On this day, we commemorate the 1009 A.D. destruction of the Church of the Holy Sepulchre [Grk: Ναός του Παναγίου Τάφου] in Jerusalem.
On October 18, 1009 A.D., Fatimid Caliph Al-Hakim bi-Amr Allah ordered the complete destruction of the Church as part of a more general campaign against Christian places of worship in Palestine and Egypt.
In wide-ranging negotiations between the Fatimids and the Romaic (Byzantine) Empire in 1027–28, an agreement was reached.
The new Caliph Ali az-Zahir (Al-Hakim's son) agreed to allow the Church's rebuilding and redecoration.
The rebuilding was finally completed at a massive expense by Emperor Constantine IX Monomachos and Patriarch Nicephorus of Constantinople in 1048.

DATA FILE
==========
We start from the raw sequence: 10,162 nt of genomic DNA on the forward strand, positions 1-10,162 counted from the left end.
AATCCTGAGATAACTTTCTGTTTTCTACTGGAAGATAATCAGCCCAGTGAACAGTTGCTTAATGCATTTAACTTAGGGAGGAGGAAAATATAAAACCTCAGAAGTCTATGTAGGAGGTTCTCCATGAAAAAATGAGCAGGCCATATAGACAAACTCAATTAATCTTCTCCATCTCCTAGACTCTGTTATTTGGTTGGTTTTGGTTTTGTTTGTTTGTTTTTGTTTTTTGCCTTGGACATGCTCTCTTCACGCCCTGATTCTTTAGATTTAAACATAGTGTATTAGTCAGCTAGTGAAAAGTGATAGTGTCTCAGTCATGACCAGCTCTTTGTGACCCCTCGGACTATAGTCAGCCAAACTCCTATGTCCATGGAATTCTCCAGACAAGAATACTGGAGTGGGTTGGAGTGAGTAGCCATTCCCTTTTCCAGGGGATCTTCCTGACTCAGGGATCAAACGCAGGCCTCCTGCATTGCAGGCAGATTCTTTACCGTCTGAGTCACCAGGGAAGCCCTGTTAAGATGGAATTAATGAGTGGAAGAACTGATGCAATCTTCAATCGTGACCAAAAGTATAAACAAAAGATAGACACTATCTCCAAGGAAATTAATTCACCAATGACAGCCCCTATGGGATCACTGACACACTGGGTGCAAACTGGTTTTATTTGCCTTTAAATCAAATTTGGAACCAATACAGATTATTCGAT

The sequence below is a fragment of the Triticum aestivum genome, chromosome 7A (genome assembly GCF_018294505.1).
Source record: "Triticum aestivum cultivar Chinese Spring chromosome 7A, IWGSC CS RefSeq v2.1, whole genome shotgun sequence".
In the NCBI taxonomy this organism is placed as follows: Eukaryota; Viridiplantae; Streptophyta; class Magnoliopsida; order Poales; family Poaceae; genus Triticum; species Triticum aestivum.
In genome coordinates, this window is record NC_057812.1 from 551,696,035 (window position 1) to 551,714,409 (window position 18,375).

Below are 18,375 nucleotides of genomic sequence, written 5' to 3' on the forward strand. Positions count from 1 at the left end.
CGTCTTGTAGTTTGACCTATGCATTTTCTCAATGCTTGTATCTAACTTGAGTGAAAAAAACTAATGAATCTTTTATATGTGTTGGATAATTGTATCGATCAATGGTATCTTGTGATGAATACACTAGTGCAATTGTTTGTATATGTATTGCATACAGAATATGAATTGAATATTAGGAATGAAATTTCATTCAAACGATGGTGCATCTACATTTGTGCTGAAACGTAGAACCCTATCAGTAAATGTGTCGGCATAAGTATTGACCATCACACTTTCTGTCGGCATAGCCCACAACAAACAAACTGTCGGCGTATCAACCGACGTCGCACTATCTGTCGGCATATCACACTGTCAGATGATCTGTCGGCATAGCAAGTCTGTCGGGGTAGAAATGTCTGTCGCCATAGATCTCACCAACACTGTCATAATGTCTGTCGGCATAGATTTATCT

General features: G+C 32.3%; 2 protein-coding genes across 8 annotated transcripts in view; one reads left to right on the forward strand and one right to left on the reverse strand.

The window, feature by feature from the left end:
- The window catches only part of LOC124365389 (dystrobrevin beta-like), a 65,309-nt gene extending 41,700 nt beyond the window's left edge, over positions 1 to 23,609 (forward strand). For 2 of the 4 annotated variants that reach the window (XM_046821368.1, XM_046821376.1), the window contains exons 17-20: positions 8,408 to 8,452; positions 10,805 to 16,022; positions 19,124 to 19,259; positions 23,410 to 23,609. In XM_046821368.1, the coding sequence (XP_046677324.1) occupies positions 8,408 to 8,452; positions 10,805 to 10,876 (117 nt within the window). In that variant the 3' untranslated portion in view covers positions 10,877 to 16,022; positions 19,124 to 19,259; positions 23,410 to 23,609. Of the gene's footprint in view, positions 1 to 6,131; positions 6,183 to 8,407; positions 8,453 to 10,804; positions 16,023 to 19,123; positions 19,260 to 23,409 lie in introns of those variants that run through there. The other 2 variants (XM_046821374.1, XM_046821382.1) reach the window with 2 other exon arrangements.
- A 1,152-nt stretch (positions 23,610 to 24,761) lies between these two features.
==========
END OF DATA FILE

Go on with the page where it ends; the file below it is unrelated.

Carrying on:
Today, the broader complex around the Church of the Holy Sepulchre serves as the headquarters of the Greek Orthodox Patriarch of Jerusalem.
Simultaneously, control of the Church itself is shared among several Christian denominations and secular entities in complicated arrangements essentially unchanged for over 160 years, and some for much longer.
The main denominations sharing property over parts of the Church are the Greek Orthodox, Roman Catholic, and Armenian Apostolic. To a lesser degree, the Coptic Orthodox, Syriac Orthodox, and Ethiopian Orthodox.